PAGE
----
"Health care is a right, like speech." — Larry King
In his just-released autobiography, My Remarkable Journey, Larry King tells the story of his nonprofit “Larry King Cardiac Center.” Like his entire life, it is a remarkable story about saving lives and compassionate service.
After his quadruple bi-pass surgery in 1987, Larry King was asked on his show, “How much did it cost?”
He had no idea because it was paid by his insurance company. Upon investigating, Larry realized that thousands of Americans die unnecessarily because either they can’t afford the surgery ($40,000 and up) or they lack insurance.
A year later he started the Larry King Cardiac Center in Rockville, Maryland. Today the Center, run by Larry King, Jr., has raised enough funds to pay for over 300 heart surgeries a year for needy patients and thus achieve its goal of “Save a Heart a Day.”
It’s a giant effort involving seven major hospitals, thousands of donors, major corporate sponsors, and celebrities who perform at entertainment galas conducted in New York City, Washington D.C. and Los Angeles. (See www.lkcf.org.)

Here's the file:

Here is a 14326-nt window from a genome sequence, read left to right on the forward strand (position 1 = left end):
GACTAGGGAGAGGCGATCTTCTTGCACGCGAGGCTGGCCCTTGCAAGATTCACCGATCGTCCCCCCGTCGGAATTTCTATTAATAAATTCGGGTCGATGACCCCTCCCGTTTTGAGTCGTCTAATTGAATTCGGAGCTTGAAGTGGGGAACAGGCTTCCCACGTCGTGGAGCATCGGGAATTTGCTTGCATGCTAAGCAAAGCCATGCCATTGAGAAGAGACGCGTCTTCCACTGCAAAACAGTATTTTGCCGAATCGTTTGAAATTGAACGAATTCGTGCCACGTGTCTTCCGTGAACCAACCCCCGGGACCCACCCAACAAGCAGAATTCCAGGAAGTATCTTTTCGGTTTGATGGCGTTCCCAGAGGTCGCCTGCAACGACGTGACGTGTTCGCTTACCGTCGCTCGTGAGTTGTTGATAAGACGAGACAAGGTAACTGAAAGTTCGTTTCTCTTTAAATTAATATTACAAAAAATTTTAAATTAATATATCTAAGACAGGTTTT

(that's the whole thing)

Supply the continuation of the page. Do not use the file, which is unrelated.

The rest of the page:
Not only is the Center saving more and more lives each year, but they work with the hospitals to reduce costs by 60% through donations by doctors and cost containment by the hospitals.
Larry King devotes an entire chapter to his foundation, describing the tremendous joy he, his staff, and supporters feel in this great cause. “There’s no better feeling in the world,” he writes.
In particular, he tells the story of Matt Markel, an 11-year-old boy whose father suddenly died of a heart attack. He sold “Be smart, save a heart” wrist bands for $1 a piece at his school and sent the proceeds ($2,000) to Larry King’s foundation. A year later Matt was invited to one of Larry King’s fundraising galas and met a man who had open-heart surgery because of Matt’s efforts. It was an unforgettable emotional moment.
In his book, Larry King demands national health insurance to cover open-heart surgery and other life-saving procedures for those who can’t afford it. According to Larry King, it is a “tragedy” that the United States is the only industrial nation not to have national health insurance.
How ironic! What Larry King apparently doesn’t realize is that if the US did adopt national health insurance, there would be no Larry King Cardiac Center, no celebrities giving of their time and talents, no volunteers raising money for a good cause, no heartwarming stories of helping the less fortunate, and Larry King wouldn’t be wearing his “Be smart, save a heart” band on his wrist.
If President Obama has his way, the day he signs the National Health Care Act, the Larry King Cardiac Center will close. And that will be the real tragedy.